For the bride who wants two distinct styles but not two different dresses, designers are even offering convertible dresses. These dresses have the look of a ball gown, with removable skirts that transform them into shorter dresses for the reception. This may fulfill a bride’s dreams for a fairytale wedding look as well as her desire to dance easily with her friends later in the evening.
Stylists say brides are playing with color, too. Ivory remains the color of choice for wedding gowns because it complements most complexions, but brides are expressing their personalities through the wide range of white shades available. Diamond, champagne and true ivory are subtly different shades that can have strong impact when applied to yards and yards of silk or chiffon. Some brides worry that an off-white shade will be difficult to match with the groom’s tuxedo shirt, but wedding professionals say most tux shops have kept up with the trend and stock several shades for the groom and his party to wear.
Kemmerer, of Perfect Weddings, has even seen soft hues of blue and pink incorporated into gowns this season. “The colors are soft accents, giving the right amount of fun and uniqueness to the gown.” Willing to make an even bolder statement? Misener says black trim and blush colors are popping up in gown fashion this season.
There will always be trends that stand out each season, but the greatest trend Kruse sees is brides ultimately doing what they want. “A lot of our girls are buying the big, lace dresses for outdoor barn weddings,” she says, which, in the past, may not have been considered stylish. “I like to think that in the end, there are no rules for brides. I really just want them to be happy.”
Icing on the cake
Brides can create an endless array of ensembles once accessories are taken into consideration. Jewelry, headpieces, veils and shoes pull everything together and help a bride inject personality and individuality into her overall look.
If the gown is beaded or otherwise embellished, understated or minimal accessories are a good choice, since they won’t force the eye to choose between the details on the dress and an abundance of jewelry. Dresses with architectural details, like ruffles or ruching, or floral embellishments also call for more simple accessories.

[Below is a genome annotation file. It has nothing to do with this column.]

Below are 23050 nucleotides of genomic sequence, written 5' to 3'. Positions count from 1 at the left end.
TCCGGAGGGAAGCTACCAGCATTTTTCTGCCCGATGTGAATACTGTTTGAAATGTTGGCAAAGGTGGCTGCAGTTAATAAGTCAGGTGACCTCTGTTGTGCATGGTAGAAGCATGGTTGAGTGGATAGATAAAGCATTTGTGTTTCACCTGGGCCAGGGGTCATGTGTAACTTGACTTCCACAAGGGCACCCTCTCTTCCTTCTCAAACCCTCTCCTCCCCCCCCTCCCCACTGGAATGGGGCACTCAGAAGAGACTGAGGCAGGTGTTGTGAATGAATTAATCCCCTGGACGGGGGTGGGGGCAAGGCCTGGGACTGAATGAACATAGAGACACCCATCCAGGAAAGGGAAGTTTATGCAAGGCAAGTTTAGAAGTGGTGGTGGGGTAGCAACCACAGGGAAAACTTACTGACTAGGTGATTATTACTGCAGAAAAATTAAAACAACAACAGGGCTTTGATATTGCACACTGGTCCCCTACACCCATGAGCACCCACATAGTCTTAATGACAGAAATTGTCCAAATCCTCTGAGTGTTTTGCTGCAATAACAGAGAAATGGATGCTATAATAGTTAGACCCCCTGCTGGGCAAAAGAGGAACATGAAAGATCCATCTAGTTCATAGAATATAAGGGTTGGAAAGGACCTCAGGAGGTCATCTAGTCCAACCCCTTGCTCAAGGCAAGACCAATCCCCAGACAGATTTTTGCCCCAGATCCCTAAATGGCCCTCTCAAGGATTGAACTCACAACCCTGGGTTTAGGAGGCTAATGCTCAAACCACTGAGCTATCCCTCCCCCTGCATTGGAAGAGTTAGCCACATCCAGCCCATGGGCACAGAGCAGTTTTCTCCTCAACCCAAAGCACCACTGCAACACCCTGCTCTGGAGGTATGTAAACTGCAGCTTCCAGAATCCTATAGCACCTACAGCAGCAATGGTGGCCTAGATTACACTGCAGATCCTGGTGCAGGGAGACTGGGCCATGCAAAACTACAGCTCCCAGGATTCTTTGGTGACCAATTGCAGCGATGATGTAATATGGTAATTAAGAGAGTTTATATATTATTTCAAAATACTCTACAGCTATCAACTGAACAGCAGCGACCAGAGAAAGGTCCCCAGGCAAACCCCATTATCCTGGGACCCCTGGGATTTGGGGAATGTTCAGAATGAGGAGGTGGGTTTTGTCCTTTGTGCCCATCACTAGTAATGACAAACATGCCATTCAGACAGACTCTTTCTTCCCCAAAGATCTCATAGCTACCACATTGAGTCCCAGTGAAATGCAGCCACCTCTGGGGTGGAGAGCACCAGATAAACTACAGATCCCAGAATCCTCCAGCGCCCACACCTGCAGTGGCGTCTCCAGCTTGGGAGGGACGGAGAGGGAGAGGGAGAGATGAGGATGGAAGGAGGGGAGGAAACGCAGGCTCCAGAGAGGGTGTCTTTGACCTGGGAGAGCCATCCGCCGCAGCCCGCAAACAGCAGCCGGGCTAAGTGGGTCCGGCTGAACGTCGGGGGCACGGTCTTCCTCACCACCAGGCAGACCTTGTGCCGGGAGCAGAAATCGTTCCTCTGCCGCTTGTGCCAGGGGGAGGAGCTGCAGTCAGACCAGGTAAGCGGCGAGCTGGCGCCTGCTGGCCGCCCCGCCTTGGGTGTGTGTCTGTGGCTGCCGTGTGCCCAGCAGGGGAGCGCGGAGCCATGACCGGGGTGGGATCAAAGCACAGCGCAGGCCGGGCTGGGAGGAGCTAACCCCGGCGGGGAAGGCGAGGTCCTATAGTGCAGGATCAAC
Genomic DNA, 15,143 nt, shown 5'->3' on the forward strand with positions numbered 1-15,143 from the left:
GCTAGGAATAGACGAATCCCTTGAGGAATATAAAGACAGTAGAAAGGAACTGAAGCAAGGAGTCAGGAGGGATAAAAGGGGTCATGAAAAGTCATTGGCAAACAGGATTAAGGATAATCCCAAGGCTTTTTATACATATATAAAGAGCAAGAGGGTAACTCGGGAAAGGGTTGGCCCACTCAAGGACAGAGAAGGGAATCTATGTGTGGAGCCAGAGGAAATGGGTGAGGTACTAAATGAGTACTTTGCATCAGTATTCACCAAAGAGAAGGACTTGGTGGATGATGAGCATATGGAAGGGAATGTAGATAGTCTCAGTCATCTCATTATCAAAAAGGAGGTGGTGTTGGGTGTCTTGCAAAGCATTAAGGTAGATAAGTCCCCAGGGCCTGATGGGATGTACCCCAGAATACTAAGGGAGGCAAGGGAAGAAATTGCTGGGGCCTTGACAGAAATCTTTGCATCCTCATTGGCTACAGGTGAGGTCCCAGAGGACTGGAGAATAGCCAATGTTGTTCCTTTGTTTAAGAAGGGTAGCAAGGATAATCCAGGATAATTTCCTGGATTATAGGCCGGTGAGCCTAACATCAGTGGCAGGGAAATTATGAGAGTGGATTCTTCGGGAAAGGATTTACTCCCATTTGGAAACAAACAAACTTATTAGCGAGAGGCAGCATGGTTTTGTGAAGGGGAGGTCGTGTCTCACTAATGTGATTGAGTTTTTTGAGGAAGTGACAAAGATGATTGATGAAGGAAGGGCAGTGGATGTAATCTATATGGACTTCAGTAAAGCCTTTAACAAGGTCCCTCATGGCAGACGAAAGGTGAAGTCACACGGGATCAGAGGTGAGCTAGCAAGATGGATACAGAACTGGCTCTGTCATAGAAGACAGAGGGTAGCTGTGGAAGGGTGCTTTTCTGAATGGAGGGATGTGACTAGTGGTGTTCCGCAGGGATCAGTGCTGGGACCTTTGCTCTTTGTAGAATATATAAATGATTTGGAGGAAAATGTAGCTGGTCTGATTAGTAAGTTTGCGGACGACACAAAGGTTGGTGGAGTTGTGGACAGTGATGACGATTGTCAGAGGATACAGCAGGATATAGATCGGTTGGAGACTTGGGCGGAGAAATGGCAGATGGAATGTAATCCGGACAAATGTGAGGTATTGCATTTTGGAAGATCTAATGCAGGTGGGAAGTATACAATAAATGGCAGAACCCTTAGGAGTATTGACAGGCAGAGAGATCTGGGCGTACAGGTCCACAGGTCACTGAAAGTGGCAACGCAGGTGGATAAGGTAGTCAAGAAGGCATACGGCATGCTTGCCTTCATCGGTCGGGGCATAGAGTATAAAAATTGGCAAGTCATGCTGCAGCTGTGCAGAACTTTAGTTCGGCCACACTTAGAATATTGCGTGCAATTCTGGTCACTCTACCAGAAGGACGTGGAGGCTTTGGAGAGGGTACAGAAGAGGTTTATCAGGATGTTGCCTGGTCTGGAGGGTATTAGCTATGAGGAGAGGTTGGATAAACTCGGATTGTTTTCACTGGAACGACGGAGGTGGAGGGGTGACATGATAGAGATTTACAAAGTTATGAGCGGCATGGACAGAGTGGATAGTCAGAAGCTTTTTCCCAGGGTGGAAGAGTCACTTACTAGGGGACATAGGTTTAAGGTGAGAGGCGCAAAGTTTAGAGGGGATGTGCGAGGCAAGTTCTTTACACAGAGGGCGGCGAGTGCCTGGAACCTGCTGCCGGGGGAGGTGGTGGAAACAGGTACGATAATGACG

Some brides like to let their accessories stand out, so they choose statement pieces such as bib-style necklaces, cocktail rings and oversized chandelier earrings. Classic jewelry—rhinestones, crystals, pearls—will always have a place in the bridal wardrobe. Some brides opt for an aquamarine, sapphire or topaz piece as their something blue or incorporate a family heirloom into their ensembles.
One easy way to customize your look is with a belt or sash, which can be beaded, floral or fabric and provide a transition from one part of the wedding to another. Widdoes of Henri’s Cloud Nine says belts are huge this season. “Brides are using belts on their lace dresses to accentuate the waistline and add a little extra bling, floral detail and a beaded applique look.”
For shoes, David’s Bridal is showing strappy sandals and platform pumps in metallic hues with coordinating handbags. Abulaban of Elegant Bride says some brides are matching their shoes to the color of bridesmaids’ dresses to add a pop of color and continue the color theme. Kruse of Trumpington Bridal says cowboy boots, which complement the growing rustic, homestead decor trend, are also popular. “I had a bride who bought a big ballgown with a completely ruffled skirt, and she put a pair of cowboy boots with it for an outdoor wedding, and it was pretty cute,” she says.
While traditional veils will always be popular, they’re getting an update, too, with new trims and embellishments such as gold threading, Misener says. Stylists agree the birdcage veil is becoming more popular every season. “We are seeing more polished and contemporary looks. It’s not just vintage, but very clean, elegant, simplistic looks,” Misener says, adding, “For years, I couldn’t get tiaras big enough, so this is a nice change.” Michelle Honer, vice president of Lady M Ltd. and Paper Occasions, says the romantic look is coming back for veils. “Brides are going to be wanting longer veils,” she says. Honer adds the bride could wear a beautiful headpiece with the veil and wear just the hairpiece at the reception. She has also seen crystal headpieces worn with romantic-style hair. Another popular look: Carrying the theme of the dress through to the hair accessories, making reference to rosettes or fabric details on the dress. Adds Abulaban of Elegant Bride: “I love the romantic look. I love for people to look at the bride and never stop. If people follow her all the way down the aisle, she did a great job on her look.”
On the go
For some soon-to-be-wed couples, eschewing the traditional local ceremony and reception in favor of getting away from it all is the epitome of nuptial bliss. But a destination wedding doesn’t necessarily mean jetting off to Jamaica for a ceremony on the beach—now it could just as easily mean a celebration at a nearby lake, family farm or a cabin in Hocking Hills.
Brides who opt for destination weddings, whether near or far, have many fashion options, since designers have recognized the need for dresses that go beyond the traditional format. Many have destination lines specifically created for outdoor, backyard and garden affairs.
“Destination gowns are as big as ever,” Misener says. “They are becoming more travel-friendly every year.” Designers often make these gowns of fabrics that are easy to ship or carry on the plane.